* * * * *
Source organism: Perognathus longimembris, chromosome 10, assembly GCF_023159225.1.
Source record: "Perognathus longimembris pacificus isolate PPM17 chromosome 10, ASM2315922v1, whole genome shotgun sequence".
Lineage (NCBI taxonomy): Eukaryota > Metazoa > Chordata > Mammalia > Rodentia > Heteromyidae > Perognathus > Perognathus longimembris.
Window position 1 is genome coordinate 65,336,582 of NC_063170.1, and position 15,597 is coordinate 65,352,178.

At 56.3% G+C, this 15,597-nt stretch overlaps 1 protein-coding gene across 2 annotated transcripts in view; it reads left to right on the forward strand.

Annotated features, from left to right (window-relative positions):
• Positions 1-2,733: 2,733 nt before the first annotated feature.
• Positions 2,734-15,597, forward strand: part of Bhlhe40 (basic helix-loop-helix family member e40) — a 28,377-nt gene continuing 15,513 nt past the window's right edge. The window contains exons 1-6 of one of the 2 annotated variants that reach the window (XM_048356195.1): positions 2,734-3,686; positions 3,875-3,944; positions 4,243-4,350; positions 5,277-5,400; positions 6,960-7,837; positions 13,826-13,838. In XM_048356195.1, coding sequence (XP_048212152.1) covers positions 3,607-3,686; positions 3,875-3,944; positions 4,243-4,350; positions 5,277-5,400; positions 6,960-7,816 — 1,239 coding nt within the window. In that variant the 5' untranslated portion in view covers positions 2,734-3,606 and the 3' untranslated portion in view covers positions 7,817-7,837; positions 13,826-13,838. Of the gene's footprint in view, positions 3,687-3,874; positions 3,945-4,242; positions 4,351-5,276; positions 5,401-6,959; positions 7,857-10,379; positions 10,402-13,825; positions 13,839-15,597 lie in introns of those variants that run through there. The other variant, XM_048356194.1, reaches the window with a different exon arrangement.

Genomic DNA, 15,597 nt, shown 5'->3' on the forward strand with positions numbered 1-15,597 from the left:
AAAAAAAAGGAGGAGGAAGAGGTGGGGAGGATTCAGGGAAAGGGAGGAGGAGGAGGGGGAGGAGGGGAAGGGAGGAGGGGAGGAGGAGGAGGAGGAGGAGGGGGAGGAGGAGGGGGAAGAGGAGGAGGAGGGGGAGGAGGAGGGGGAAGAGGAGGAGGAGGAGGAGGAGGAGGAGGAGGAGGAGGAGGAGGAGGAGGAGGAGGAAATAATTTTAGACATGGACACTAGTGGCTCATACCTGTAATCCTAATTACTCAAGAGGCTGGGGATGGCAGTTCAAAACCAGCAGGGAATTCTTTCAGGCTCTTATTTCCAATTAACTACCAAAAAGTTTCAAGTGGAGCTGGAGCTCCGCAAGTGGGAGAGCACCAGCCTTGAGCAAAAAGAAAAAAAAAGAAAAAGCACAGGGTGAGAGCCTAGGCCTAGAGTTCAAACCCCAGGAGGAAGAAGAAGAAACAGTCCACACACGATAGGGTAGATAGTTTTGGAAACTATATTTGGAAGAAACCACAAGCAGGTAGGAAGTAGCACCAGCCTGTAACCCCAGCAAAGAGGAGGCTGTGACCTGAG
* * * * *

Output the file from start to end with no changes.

Source organism: Perognathus longimembris, chromosome 10, assembly GCF_023159225.1.
Source record: "Perognathus longimembris pacificus isolate PPM17 chromosome 10, ASM2315922v1, whole genome shotgun sequence".
Lineage (NCBI taxonomy): Eukaryota > Metazoa > Chordata > Mammalia > Rodentia > Heteromyidae > Perognathus > Perognathus longimembris.
Window position 1 is genome coordinate 65,336,582 of NC_063170.1, and position 15,597 is coordinate 65,352,178.

At 56.3% G+C, this 15,597-nt stretch overlaps 1 protein-coding gene across 2 annotated transcripts in view; it reads left to right on the forward strand.

Annotated features, from left to right (window-relative positions):
• Positions 1-2,733: 2,733 nt before the first annotated feature.
• Positions 2,734-15,597, forward strand: part of Bhlhe40 (basic helix-loop-helix family member e40) — a 28,377-nt gene continuing 15,513 nt past the window's right edge. The window contains exons 1-6 of one of the 2 annotated variants that reach the window (XM_048356195.1): positions 2,734-3,686; positions 3,875-3,944; positions 4,243-4,350; positions 5,277-5,400; positions 6,960-7,837; positions 13,826-13,838. In XM_048356195.1, coding sequence (XP_048212152.1) covers positions 3,607-3,686; positions 3,875-3,944; positions 4,243-4,350; positions 5,277-5,400; positions 6,960-7,816 — 1,239 coding nt within the window. In that variant the 5' untranslated portion in view covers positions 2,734-3,606 and the 3' untranslated portion in view covers positions 7,817-7,837; positions 13,826-13,838. Of the gene's footprint in view, positions 3,687-3,874; positions 3,945-4,242; positions 4,351-5,276; positions 5,401-6,959; positions 7,857-10,379; positions 10,402-13,825; positions 13,839-15,597 lie in introns of those variants that run through there. The other variant, XM_048356194.1, reaches the window with a different exon arrangement.

Genomic DNA, 15,597 nt, shown 5'->3' on the forward strand with positions numbered 1-15,597 from the left:
AAAAAAAAGGAGGAGGAAGAGGTGGGGAGGATTCAGGGAAAGGGAGGAGGAGGAGGGGGAGGAGGGGAAGGGAGGAGGGGAGGAGGAGGAGGAGGAGGAGGGGGAGGAGGAGGGGGAAGAGGAGGAGGAGGGGGAGGAGGAGGGGGAAGAGGAGGAGGAGGAGGAGGAGGAGGAGGAGGAGGAGGAGGAGGAGGAGGAGGAGGAAATAATTTTAGACATGGACACTAGTGGCTCATACCTGTAATCCTAATTACTCAAGAGGCTGGGGATGGCAGTTCAAAACCAGCAGGGAATTCTTTCAGGCTCTTATTTCCAATTAACTACCAAAAAGTTTCAAGTGGAGCTGGAGCTCCGCAAGTGGGAGAGCACCAGCCTTGAGCAAAAAGAAAAAAAAAGAAAAAGCACAGGGTGAGAGCCTAGGCCTAGAGTTCAAACCCCAGGAGGAAGAAGAAGAAACAGTCCACACACGATAGGGTAGATAGTTTTGGAAACTATATTTGGAAGAAACCACAAGCAGGTAGGAAGTAGCACCAGCCTGTAACCCCAGCAAAGAGGAGGCTGTGACCTGAG